Evaluation of Older Driver Fitness-to-Drive Metrics and Driving Risk Using Naturalistic Driving Study Data
Antin, Jonathan F.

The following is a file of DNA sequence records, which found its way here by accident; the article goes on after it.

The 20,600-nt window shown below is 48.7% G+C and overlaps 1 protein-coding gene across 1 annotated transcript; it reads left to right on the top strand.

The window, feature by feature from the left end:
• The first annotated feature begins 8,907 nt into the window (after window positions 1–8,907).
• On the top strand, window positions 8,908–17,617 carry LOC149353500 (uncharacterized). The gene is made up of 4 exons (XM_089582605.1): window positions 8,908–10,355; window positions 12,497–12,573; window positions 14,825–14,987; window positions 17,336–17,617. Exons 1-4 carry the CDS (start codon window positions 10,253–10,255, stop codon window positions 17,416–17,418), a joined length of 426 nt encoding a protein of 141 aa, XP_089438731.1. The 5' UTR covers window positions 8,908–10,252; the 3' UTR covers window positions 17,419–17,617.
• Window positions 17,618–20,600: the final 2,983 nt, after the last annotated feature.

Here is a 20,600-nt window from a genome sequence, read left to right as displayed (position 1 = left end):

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In this study, we evaluated the relationship between older drivers’ fitness assessment profiles and their driving risk, represented primarily by crash and near-crash (CNC) rate, and secondarily by high g-force (HGF) event rate, all recorded during a naturalistic study of senior drivers. Due to the relatively small sample size in this pilot investigation (20 primary drivers), principal component analysis was used for dimension reduction and classification of the 60 total fitness profile metrics. Negative binomial regression models were employed to model the CNC and HGF events. The results indicated that contrast sensitivity measures were significantly associated with CNC rate. The greater the sensitivity, the lower the CNC rate, as would be the expected nature of that association. In the HGF event analysis, we found that CNC rate was positively related to HGF rate. The fitness metric contrast sensitivity was also related to HGF event rate. In addition, two metrics related to metacognition, a measurement of one’s perception of one’s own cognitive status, were associated with HGF event rate. Higher HGF rates were associated with greater self-rating of cognitive status as well as greater disparities between that same self-rating and an objective metric of cognitive status. The results of this study provide crucial information on the metrics and protocols which could be applied by motor vehicle departments, physicians, occupational therapists, Certified Driving Rehabilitation Specialists, and others for whom determining seniors’ fitness to drive is an important component of their work. Further, these results can be further investigated and validated using the much larger database of senior driver data collected in the Second Strategic Highway Research Program (SHRP 2) Naturalistic Driving Study.
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